Sony Pictures Entertainment Co-Chairman Amy Pascal poses during the premiere of "The Interview" in Los Angeles
Sony Pictures Entertainment Co-Chairman Amy Pascal poses during the premiere of "The Interview" in Los Angeles, California December 11, 2014. REUTERS/Kevork Djansezian

Despite the backlash against North Korea ever since Sony's massive hack took place, a new report claims that there might be an alternative angle to the story. Sony hack might be inside job and not North Korea based on the investigation of US cybersecurity experts.

According to leading cybersecurity firm, Norse Corp, the Sony hack might not be masterminded by North Korean cyberterrorists as weeks of reports claimed, after the FBI released its findings on Dec. 19. Instead, a former employee of the company might be the main culprit, with the help of other five more people. The former employee is said to be a Sony veteran who has the necessary technical background to carry out the attack.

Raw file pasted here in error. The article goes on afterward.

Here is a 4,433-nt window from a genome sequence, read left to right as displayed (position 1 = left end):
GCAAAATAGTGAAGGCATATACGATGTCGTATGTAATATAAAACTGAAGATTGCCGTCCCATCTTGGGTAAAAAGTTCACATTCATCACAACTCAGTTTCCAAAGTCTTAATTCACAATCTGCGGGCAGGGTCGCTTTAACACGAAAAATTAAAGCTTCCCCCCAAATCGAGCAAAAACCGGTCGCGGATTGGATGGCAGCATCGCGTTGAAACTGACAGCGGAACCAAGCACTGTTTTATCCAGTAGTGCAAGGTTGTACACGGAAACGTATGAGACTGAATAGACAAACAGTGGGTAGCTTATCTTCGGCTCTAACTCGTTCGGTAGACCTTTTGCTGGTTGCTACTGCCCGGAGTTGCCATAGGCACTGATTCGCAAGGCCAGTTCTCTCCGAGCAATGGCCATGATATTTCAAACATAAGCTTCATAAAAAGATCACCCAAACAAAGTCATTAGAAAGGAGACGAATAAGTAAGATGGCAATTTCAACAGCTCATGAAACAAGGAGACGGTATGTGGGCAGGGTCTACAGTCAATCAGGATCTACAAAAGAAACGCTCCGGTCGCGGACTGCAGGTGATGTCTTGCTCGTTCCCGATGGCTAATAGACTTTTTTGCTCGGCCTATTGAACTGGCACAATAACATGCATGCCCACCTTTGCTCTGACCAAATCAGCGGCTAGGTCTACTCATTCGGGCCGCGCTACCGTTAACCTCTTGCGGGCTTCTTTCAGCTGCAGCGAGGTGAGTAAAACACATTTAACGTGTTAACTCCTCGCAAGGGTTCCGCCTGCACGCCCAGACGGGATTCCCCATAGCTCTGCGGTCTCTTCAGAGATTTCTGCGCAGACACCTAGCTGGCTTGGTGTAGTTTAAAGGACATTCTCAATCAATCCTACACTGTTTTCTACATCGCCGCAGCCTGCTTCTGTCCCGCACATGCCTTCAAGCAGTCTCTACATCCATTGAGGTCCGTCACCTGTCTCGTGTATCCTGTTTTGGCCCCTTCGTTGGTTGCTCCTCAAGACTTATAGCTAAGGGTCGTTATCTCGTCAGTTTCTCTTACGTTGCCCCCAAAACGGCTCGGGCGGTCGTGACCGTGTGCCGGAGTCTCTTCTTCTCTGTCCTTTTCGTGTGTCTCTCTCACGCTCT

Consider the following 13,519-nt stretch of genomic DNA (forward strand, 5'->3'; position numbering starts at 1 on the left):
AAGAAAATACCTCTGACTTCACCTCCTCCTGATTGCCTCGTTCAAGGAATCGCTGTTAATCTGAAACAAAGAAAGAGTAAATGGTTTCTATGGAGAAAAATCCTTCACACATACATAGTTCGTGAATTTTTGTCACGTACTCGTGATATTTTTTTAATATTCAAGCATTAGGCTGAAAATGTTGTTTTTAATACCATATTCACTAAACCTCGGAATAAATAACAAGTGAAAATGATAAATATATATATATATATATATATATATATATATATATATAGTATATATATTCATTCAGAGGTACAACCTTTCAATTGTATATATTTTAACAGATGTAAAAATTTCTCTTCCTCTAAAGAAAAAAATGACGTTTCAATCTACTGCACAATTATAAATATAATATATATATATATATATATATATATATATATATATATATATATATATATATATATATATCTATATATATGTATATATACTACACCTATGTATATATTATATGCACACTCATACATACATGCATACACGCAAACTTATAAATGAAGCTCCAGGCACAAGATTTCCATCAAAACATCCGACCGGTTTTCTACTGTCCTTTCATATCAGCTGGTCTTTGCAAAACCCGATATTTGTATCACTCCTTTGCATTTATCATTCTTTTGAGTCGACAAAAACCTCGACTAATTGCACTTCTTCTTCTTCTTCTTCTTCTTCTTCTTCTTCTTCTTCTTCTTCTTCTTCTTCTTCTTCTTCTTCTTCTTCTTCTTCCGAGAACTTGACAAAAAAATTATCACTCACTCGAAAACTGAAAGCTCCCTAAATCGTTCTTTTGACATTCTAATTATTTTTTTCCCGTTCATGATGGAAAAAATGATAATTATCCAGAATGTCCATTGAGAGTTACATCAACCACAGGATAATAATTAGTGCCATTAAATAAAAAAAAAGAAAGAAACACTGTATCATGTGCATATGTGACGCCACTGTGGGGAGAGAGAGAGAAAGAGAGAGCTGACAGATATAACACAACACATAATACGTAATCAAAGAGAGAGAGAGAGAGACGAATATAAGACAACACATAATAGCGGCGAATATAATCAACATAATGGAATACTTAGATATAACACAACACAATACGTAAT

The senior vice president of Norse, Kurt Stammberger claimed that with the help of Sony's leaked human resources documents, which were cross-referenced with communications on hacker chat rooms, North Korea could not be behind the attack. "When the FBI made this announcement, just a few days after the attack was made public, it raised eyebrows in the community because it's hard to do that kind of an attribution that quickly - it's almost unheard of," Stammberger revealed to the Bloomberg News in a telephone interview from San Francisco. "All the leads that we did turn up that had a Korean connection turned out to be dead ends," Stammberger added. Norse company already shared this vital finding to the FBI, which was said to be open and grateful with the help.

In a statement however, FBI said the organisation is standing by its initial findings: that the North Korean government is behind the massive attack. According to Politico, where the statement is published, information implicating other suspects than North Korea is still not that credible. The cybersecurity experts responded that even though they might not necessarily agree with the Feds, they are not saying the organization is wrong with its main findings. Cybersecurity experts claimed that the FBI might have pertinent information that points directly to North Korea - information that they, even if they are experts, do not have access to. The experts are not discounting any angle.